Dear Annie: I have been married to Sarah for nine years. We have two young sons, both with developmental issues.
When I met Sarah, she had an older son, “Del,” who was in the temporary custody of her father’s cousins. The cousins have raised the boy since he was 6 months old. He is now 13 and understands that our sons are his half-brothers. His biological father gets him on occasional weekends, and he always has had regular contact with Sarah and her parents.
The cousins are good people. Del calls them “Mom and Dad.” But they are in their late 50s and not in the best of health. Their financial situation is also not as good as ours. They also have an adopted daughter who is 14. The girl was raped by a babysitter two years ago. Then, six months later, she accused her dad of raping her. My wife believes the girl said this for attention, and although I agree that the dad doesn’t seem capable of such a thing, it still worries me.
Sarah never gave up legal custody of Del. I really love the boy and enjoy spending time with him. He lives nearby and rides his bike to our place frequently. Del has asked questions about living with us, but Sarah says she could never take him away from his parents. What is the right thing to do?
— Confused in Pennsylvania
Dear Confused: We commend you for wanting to take this boy, but we suspect Sarah feels overwhelmed raising two children with developmental issues and is afraid to add a third child who is entering adolescence. Has there been an investigation of the alleged rape? If the charges are unfounded, it could indicate that the daughter is unstable, which also is not a great environment for Del. And examine your own motives — perhaps you feel attached to Del because he is more like the son you wish you had.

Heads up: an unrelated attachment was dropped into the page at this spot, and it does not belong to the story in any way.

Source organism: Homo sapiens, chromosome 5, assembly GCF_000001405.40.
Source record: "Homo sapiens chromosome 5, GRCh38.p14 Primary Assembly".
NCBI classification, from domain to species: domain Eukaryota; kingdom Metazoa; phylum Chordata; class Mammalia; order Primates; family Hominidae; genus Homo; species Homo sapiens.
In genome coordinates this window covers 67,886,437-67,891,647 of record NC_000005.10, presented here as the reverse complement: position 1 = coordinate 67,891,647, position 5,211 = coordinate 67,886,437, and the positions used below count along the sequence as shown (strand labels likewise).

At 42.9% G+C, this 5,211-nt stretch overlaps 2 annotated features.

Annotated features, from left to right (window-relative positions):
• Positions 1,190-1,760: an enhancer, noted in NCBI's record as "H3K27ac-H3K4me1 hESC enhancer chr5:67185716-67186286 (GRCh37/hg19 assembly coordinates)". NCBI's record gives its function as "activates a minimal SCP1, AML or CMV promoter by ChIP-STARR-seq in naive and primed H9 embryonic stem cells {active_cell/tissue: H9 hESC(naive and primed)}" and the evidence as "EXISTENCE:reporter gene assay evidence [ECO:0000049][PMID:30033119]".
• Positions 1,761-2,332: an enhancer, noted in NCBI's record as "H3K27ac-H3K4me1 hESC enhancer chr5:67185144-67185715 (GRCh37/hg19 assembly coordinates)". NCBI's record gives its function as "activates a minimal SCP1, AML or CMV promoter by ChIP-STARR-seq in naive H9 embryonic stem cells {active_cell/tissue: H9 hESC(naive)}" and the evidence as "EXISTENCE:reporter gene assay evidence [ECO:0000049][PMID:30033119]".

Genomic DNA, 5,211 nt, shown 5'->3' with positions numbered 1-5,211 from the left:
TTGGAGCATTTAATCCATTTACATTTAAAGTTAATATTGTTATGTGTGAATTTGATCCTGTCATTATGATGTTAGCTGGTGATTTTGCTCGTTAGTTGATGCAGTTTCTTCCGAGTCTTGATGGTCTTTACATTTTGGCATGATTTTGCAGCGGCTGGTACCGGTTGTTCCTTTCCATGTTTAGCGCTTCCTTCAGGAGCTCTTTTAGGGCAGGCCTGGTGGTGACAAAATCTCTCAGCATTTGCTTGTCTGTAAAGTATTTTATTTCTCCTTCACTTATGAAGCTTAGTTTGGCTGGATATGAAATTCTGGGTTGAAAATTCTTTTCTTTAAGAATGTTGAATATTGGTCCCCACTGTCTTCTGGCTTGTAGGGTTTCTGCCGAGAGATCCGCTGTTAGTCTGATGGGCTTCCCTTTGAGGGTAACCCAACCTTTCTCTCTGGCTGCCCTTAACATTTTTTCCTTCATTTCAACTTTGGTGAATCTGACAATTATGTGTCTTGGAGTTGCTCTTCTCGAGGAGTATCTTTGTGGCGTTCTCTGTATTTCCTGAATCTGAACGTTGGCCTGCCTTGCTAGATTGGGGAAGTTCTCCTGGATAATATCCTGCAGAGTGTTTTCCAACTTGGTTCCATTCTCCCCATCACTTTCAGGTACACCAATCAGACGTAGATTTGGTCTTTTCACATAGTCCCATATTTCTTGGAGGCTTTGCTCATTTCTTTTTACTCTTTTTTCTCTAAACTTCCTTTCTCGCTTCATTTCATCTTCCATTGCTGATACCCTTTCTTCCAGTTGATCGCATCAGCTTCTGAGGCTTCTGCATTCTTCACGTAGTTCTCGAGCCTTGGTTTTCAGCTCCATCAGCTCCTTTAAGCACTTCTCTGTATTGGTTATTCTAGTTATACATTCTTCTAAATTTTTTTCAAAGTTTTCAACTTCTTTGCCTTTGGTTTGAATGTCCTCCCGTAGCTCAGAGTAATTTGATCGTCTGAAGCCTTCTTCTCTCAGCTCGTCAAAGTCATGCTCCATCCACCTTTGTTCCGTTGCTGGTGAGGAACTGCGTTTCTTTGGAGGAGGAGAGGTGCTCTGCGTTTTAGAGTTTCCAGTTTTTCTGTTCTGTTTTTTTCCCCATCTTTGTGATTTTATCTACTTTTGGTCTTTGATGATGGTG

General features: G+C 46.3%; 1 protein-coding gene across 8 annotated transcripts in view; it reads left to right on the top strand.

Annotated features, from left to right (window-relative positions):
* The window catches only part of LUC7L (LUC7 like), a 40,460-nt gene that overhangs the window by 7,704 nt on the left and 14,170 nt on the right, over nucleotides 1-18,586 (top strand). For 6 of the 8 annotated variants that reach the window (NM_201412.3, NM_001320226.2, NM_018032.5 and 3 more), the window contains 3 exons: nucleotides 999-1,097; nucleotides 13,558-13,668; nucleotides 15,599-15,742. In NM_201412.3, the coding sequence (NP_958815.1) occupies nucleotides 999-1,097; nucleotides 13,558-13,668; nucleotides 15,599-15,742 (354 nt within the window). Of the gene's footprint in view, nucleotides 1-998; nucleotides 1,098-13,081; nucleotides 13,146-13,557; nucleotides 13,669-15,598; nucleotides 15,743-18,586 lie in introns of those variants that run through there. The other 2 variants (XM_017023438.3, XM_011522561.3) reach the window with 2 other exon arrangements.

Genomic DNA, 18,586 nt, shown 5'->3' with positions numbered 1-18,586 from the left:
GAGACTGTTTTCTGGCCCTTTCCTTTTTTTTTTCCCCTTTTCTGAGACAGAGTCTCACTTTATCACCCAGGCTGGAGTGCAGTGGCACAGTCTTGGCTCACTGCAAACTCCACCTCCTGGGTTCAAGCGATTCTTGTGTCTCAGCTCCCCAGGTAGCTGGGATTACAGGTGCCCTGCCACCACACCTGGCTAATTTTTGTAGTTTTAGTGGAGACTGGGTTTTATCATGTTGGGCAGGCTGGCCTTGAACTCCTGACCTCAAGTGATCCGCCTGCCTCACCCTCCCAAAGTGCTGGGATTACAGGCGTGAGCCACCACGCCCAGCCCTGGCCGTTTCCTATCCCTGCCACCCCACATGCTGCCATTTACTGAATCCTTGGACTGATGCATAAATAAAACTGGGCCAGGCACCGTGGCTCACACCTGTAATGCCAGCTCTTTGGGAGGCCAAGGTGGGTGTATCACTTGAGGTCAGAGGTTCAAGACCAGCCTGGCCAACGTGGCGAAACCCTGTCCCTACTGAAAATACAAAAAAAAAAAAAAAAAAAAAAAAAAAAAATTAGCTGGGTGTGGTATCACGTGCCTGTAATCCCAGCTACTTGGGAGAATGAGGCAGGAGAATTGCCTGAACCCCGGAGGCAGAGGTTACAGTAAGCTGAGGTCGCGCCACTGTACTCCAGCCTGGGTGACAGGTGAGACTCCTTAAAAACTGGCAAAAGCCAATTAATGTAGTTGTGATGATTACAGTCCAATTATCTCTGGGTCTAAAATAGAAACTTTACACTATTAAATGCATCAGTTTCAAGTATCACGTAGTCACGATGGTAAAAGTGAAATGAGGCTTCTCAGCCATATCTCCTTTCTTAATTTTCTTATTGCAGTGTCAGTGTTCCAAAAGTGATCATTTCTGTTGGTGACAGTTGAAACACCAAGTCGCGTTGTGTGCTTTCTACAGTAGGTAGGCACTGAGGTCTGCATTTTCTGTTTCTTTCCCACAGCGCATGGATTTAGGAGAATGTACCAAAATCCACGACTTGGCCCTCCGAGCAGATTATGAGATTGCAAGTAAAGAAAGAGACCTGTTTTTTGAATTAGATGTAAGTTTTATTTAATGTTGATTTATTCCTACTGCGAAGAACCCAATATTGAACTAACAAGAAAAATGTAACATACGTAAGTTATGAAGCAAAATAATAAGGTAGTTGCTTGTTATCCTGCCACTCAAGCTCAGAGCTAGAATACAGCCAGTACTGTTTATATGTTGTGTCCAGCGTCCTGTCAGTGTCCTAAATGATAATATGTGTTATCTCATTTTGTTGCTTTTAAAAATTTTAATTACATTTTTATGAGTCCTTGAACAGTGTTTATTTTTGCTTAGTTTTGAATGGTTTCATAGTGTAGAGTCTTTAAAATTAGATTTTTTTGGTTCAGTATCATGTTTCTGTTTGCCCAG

Talk to Sarah about having Del at your home more often and for overnight stays. See how he interacts with his half-siblings and how Sarah responds to his presence. We also recommend you look into family counseling.
Dear Annie: Whenever my wife and I go to the movies, it seems there’s at least a 50 percent chance that someone will be chatting throughout the film. I find this profoundly distracting, as I’m sure everyone else does. I get so angry, but I’m not sure what to say. I don’t want to cause a scene, just make them stop interrupting the film. What magic words would you advise I use?
Dear B.B.: There is no magic that will make a rude person less so. A glare often does the trick, but you also could politely whisper, “I’m sure you don’t mean to disturb everyone. Could you please talk when the movie is over?” You also could find an usher, but that necessitates missing part of the movie. If they don’t pipe down, be sure to complain to the management afterward.
Dear Annie: I have a response to the letter from “N.Y.,” the 35-year-old man who thinks his mom is being controlling because she throws her arm across his chest when they come to a sudden stop in the car.
I, too, am in my 30s, and when I go somewhere with my friend, she does the same thing — throwing her arm over me when she stops short. You know what? We laugh. It’s such a natural instinct to do this in an effort to protect people you love. I do the same thing myself when I drive my aunt, who is in her 50s.
”N.Y.” needs to get a grip.
— Well Protected in California
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